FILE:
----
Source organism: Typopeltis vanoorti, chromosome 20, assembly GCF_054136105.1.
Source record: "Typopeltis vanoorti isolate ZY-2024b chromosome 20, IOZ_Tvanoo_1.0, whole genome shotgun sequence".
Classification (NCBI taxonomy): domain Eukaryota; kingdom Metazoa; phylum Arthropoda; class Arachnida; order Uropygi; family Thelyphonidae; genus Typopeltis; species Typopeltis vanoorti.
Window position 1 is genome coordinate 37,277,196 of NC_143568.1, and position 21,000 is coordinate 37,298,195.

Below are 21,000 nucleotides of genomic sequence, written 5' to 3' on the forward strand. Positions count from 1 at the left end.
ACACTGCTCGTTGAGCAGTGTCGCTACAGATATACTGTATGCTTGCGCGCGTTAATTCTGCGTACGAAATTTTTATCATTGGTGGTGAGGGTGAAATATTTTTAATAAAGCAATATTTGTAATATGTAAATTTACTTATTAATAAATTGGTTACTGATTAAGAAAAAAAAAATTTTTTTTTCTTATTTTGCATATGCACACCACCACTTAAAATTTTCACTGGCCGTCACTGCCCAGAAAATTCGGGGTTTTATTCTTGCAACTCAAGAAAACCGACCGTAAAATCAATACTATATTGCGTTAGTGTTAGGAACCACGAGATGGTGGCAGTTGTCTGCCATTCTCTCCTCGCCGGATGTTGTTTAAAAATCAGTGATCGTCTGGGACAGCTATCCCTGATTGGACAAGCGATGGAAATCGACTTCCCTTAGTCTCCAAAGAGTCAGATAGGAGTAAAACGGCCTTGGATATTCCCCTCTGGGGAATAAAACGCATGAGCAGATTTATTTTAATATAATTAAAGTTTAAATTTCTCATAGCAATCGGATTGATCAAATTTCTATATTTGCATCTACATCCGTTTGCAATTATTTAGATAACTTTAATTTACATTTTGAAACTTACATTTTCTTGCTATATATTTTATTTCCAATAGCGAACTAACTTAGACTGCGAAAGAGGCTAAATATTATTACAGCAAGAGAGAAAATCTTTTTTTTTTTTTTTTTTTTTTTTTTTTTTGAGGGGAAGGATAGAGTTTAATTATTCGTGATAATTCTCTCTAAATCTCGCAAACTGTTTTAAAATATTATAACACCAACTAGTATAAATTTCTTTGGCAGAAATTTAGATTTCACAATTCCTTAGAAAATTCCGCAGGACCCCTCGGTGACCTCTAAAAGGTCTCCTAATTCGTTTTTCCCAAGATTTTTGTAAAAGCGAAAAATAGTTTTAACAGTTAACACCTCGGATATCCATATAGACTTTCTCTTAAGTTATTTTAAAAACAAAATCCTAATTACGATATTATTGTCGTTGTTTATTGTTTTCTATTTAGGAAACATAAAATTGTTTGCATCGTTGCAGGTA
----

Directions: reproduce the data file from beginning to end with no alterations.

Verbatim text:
Source organism: Typopeltis vanoorti, chromosome 20, assembly GCF_054136105.1.
Source record: "Typopeltis vanoorti isolate ZY-2024b chromosome 20, IOZ_Tvanoo_1.0, whole genome shotgun sequence".
Classification (NCBI taxonomy): domain Eukaryota; kingdom Metazoa; phylum Arthropoda; class Arachnida; order Uropygi; family Thelyphonidae; genus Typopeltis; species Typopeltis vanoorti.
Window position 1 is genome coordinate 37,277,196 of NC_143568.1, and position 21,000 is coordinate 37,298,195.

Below are 21,000 nucleotides of genomic sequence, written 5' to 3' on the forward strand. Positions count from 1 at the left end.
ACACTGCTCGTTGAGCAGTGTCGCTACAGATATACTGTATGCTTGCGCGCGTTAATTCTGCGTACGAAATTTTTATCATTGGTGGTGAGGGTGAAATATTTTTAATAAAGCAATATTTGTAATATGTAAATTTACTTATTAATAAATTGGTTACTGATTAAGAAAAAAAAAATTTTTTTTTCTTATTTTGCATATGCACACCACCACTTAAAATTTTCACTGGCCGTCACTGCCCAGAAAATTCGGGGTTTTATTCTTGCAACTCAAGAAAACCGACCGTAAAATCAATACTATATTGCGTTAGTGTTAGGAACCACGAGATGGTGGCAGTTGTCTGCCATTCTCTCCTCGCCGGATGTTGTTTAAAAATCAGTGATCGTCTGGGACAGCTATCCCTGATTGGACAAGCGATGGAAATCGACTTCCCTTAGTCTCCAAAGAGTCAGATAGGAGTAAAACGGCCTTGGATATTCCCCTCTGGGGAATAAAACGCATGAGCAGATTTATTTTAATATAATTAAAGTTTAAATTTCTCATAGCAATCGGATTGATCAAATTTCTATATTTGCATCTACATCCGTTTGCAATTATTTAGATAACTTTAATTTACATTTTGAAACTTACATTTTCTTGCTATATATTTTATTTCCAATAGCGAACTAACTTAGACTGCGAAAGAGGCTAAATATTATTACAGCAAGAGAGAAAATCTTTTTTTTTTTTTTTTTTTTTTTTTTTTTTGAGGGGAAGGATAGAGTTTAATTATTCGTGATAATTCTCTCTAAATCTCGCAAACTGTTTTAAAATATTATAACACCAACTAGTATAAATTTCTTTGGCAGAAATTTAGATTTCACAATTCCTTAGAAAATTCCGCAGGACCCCTCGGTGACCTCTAAAAGGTCTCCTAATTCGTTTTTCCCAAGATTTTTGTAAAAGCGAAAAATAGTTTTAACAGTTAACACCTCGGATATCCATATAGACTTTCTCTTAAGTTATTTTAAAAACAAAATCCTAATTACGATATTATTGTCGTTGTTTATTGTTTTCTATTTAGGAAACATAAAATTGTTTGCATCGTTGCAGGTA